Edgar Degas (19 July 1834 – 27 September 1917) was a French artist known for his paintings, sculptures, prints, and drawings. He is especially identified with the subject of dance; more than half of his works depict dancers. He is regarded as one of the founders of Impressionism, although he rejected the term and preferred to be called a realist.
Early Life and Education
Born into a wealthy family in Paris as Hilaire-Germain-Edgar Degas, he was the eldest of five children. His father was a banker by profession, and his mother was an American from New Orleans.
At a young age, Degas showed a proclivity for drawing and painting. After leaving school, he began studying art seriously at the École des Beaux-Arts in Paris under the tutelage of Louis Lamothe, a pupil of Ingres.
Career and Artistic Works
Degas initially painted historical subjects and traditional styles before turning to contemporary themes. He became known for his portrayal of human figures in complex, real-world situations. His masterful skills in drawing and depiction of human movement are best displayed in his pictures of ballet dancers and women at their toilette.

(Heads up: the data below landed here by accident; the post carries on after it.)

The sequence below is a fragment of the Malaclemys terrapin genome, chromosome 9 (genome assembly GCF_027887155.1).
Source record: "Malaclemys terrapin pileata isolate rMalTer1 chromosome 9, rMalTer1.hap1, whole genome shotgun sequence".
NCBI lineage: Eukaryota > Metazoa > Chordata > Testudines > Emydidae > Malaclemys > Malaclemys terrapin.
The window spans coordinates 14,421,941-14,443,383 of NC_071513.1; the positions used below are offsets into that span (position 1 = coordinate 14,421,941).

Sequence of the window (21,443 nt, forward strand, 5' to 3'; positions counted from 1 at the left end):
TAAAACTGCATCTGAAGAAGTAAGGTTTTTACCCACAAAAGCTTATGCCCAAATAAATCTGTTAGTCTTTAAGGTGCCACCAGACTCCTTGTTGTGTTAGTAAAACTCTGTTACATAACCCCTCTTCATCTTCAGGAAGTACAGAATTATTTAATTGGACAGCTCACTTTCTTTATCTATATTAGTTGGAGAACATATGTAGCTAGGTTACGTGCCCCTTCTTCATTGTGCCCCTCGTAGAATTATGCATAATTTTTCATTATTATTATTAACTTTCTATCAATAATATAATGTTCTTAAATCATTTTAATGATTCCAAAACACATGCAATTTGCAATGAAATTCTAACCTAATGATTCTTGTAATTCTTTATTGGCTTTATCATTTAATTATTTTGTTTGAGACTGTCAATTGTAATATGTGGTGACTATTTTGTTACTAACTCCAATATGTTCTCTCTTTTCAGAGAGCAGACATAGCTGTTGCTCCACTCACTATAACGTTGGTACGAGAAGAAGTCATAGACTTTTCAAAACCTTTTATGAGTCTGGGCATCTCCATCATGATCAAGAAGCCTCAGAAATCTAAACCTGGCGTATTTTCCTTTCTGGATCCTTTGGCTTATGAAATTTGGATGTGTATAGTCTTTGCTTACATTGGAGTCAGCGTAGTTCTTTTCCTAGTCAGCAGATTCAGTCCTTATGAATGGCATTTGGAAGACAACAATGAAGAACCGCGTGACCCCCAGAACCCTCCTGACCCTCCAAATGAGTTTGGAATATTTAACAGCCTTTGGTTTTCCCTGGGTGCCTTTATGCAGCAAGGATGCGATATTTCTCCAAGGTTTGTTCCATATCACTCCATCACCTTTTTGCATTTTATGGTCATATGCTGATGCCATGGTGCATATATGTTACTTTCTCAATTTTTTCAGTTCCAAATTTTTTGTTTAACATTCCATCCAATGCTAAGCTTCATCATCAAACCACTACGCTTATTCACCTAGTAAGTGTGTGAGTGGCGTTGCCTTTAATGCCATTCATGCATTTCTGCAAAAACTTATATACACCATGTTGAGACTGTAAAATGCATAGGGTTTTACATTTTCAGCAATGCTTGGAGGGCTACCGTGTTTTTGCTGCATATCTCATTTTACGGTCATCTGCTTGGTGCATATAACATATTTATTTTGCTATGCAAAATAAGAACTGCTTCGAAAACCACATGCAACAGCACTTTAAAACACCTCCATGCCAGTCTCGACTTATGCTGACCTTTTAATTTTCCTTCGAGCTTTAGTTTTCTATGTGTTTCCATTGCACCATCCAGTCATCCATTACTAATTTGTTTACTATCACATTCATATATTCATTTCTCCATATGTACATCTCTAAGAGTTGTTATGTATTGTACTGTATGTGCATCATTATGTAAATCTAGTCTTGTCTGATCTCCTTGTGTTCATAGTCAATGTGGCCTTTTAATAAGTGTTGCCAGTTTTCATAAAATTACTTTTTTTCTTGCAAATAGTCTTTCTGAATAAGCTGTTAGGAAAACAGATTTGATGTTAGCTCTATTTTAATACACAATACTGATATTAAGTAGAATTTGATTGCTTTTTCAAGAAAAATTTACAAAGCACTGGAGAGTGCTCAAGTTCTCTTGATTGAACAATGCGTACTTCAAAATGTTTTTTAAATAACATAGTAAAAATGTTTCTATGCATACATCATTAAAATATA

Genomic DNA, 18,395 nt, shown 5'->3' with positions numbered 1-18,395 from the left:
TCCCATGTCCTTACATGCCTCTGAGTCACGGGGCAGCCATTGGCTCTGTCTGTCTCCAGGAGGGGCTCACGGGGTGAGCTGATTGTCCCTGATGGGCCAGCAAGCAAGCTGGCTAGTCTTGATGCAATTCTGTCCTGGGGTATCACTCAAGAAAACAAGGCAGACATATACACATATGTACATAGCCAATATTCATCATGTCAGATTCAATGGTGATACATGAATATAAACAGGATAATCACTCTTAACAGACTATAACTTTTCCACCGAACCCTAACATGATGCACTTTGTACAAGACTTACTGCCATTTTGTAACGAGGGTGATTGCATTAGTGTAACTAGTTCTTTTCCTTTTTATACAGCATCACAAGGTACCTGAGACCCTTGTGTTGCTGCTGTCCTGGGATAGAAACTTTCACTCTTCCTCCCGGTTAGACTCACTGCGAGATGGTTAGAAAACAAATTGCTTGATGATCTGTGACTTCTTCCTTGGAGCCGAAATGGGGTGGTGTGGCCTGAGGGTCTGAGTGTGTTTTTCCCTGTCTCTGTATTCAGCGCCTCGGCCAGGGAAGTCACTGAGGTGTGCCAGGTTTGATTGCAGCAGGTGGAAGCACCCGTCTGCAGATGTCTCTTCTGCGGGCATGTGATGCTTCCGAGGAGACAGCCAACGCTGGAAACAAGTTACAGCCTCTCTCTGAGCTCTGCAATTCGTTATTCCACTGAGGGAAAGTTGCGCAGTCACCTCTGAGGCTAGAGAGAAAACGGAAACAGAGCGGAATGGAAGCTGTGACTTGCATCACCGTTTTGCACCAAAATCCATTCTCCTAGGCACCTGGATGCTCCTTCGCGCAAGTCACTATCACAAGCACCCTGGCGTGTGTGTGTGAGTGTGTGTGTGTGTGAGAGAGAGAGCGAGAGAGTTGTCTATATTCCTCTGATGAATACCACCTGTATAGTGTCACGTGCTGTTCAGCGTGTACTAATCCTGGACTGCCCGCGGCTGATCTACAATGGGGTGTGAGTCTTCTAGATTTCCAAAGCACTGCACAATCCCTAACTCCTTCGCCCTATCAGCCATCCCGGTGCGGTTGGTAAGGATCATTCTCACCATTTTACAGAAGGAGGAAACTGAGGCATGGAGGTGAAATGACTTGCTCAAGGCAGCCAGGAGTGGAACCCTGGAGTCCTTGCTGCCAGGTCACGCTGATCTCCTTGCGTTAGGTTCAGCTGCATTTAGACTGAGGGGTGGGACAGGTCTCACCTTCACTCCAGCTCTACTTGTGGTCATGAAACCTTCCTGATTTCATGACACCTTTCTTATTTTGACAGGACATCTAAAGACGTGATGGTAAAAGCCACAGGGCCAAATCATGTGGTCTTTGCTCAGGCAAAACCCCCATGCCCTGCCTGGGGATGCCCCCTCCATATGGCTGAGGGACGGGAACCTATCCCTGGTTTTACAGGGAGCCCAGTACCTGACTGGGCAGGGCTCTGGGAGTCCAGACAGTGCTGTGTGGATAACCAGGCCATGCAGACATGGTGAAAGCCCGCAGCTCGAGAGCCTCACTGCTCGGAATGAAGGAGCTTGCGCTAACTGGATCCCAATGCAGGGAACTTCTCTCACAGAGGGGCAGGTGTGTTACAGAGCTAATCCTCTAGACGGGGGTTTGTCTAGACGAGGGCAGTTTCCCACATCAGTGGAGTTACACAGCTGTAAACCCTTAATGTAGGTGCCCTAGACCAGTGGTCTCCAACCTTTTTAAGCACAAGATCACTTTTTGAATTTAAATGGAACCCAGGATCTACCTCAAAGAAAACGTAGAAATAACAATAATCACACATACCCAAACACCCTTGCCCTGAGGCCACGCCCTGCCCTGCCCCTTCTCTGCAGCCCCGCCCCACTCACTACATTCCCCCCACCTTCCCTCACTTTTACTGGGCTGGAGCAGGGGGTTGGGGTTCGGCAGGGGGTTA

His notable works include:
- The Dance Class (1874): One of his most famous works, showcasing his love of ballet and his precise observation of movement.
- L'Absinthe (1876): A painting that presents a bleak view of Parisian social life.
- Little Dancer Aged Fourteen (1881): This sculpture of a young ballet student created controversy when first shown. Degas dressed the wax sculpture in a real tutu and silk ribbon, blurring the boundary between art and reality.
Later Life and Legacy
Degas never married. As he grew older, he became isolated due to his belief in his artistic superiority and his contempt for public opinion. He stopped working in 1912 when his failing eyesight made painting and sculpting too difficult.
Degas died on 27 September 1917. His influence is seen in many subsequent artists, from Toulouse-Lautrec and Picasso to numerous contemporary artists. His works are held in many of the world's most esteemed museums, including the Musée d'Orsay in Paris, the Metropolitan Museum of Art in New York City, and the National Gallery in London. His exploration of non-traditional compositions and the psychological intensity of his portraits had a significant impact on the direction of modern art.